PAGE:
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RECORD RACK

March 13, 1994|JEAN ROSENBLUTH

VARIOUS ARTISTS

"All Men Are Brothers: A Tribute to Curtis Mayfield"

Warner Bros.

* * 1/2

These days, just about every songwriter who's produced a body of hits big enough to fill a CD has been the subject of a tribute album. But only truly great artists can claim two such collections, as Mayfield, perhaps the most articulate of '70s soul's many eloquent exponents, now can.

Last year the Shanachie label released an album of his songs performed by other artists; now comes this similar project, with bigger names. The proceeds from both go to defray Mayfield's medical expenses, which have piled up since he was paralyzed in 1990 when a stage lighting rig fell on him.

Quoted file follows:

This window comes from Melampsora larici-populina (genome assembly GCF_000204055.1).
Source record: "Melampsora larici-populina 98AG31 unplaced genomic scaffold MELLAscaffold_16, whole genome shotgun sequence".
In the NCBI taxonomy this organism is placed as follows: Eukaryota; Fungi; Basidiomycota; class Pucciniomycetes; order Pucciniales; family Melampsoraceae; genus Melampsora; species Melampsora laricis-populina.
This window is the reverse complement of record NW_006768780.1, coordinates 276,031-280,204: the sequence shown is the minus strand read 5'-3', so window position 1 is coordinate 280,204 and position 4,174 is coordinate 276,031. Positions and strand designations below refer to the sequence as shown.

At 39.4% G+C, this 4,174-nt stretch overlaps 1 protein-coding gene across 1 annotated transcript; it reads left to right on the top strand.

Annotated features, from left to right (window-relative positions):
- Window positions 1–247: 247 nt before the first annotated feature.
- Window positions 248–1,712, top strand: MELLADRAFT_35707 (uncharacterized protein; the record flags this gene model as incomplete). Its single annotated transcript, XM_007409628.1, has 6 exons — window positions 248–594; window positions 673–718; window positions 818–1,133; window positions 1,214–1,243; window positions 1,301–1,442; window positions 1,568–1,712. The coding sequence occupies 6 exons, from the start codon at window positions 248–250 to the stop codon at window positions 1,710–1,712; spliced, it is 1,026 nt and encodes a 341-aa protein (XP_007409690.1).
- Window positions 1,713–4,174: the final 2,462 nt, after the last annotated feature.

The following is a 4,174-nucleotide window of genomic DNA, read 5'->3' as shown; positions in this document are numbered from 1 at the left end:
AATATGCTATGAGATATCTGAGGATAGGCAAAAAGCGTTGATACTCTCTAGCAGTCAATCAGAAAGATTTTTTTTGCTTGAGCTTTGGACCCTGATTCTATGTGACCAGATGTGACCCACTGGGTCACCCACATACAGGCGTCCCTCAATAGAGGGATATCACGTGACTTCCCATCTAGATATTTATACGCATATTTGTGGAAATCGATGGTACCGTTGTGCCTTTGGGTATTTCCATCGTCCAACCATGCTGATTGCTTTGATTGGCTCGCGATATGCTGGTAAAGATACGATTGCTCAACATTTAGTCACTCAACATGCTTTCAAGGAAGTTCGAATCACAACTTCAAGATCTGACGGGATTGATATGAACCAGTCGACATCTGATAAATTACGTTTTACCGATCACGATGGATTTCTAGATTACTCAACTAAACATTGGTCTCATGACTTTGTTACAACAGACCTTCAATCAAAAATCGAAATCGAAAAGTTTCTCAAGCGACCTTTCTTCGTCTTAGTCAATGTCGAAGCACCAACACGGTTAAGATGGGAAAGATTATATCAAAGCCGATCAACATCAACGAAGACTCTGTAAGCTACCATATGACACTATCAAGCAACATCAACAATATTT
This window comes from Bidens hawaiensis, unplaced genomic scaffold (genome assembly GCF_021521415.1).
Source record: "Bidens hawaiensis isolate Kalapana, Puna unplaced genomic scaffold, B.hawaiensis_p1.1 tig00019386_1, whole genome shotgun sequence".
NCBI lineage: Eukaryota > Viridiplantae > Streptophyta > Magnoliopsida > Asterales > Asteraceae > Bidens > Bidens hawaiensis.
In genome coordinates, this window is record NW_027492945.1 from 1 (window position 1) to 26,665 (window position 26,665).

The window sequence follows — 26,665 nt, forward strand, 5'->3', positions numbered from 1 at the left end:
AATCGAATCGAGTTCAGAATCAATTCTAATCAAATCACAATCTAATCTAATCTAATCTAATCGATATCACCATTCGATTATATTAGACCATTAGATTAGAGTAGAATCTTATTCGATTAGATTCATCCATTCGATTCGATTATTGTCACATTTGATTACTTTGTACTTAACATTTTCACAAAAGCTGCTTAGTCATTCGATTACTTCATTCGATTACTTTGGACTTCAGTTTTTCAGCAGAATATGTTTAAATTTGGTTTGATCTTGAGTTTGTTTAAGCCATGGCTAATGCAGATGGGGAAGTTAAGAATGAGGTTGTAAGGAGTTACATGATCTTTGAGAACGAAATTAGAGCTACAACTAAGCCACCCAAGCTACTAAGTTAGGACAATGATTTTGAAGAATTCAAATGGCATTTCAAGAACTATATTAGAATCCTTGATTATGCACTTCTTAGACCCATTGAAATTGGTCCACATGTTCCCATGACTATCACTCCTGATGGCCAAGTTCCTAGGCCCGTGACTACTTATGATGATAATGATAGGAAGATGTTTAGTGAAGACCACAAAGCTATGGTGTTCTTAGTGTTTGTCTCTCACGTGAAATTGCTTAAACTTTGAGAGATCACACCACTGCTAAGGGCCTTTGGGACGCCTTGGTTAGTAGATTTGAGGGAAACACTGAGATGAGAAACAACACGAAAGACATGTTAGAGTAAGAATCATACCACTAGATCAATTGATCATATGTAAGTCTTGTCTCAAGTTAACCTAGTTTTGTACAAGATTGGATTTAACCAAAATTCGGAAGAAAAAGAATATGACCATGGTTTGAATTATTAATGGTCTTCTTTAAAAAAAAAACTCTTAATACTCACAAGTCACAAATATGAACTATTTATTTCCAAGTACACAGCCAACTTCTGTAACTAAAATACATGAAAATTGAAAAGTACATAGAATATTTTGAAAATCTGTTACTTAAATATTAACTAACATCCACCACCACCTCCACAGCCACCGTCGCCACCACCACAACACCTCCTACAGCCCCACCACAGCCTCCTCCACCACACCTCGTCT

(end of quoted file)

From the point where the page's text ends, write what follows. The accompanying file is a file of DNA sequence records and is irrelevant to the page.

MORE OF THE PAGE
This collection boasts Mayfield's first recording since the accident, a stirring remake of his "Let's Do It Again," which was a hit for the Staple Singers. The most successful cuts are Lenny Kravitz's "Billy Jack," a suave, understated slice of cool '70s soul, and Eric Clapton's supple, sexy "You Must Believe Me," originally recorded by Mayfield's '60s group the Impressions.

Less inspiring are nondescript, rote contributions from the likes of Whitney Houston, Elton John and Stevie Wonder, though Bruce Springsteen and Steve Winwood acquit themselves well on two sturdy Impressions numbers. Ultimately, "All Men Are Brothers" is most remarkable for what's missing: No one tackles either of the songs most associated with Mayfield--"Superfly" and "Freddie's Dead."

New albums are rated on a scale of one star (poor), two stars (fair), three stars (good) and four stars (excellent).

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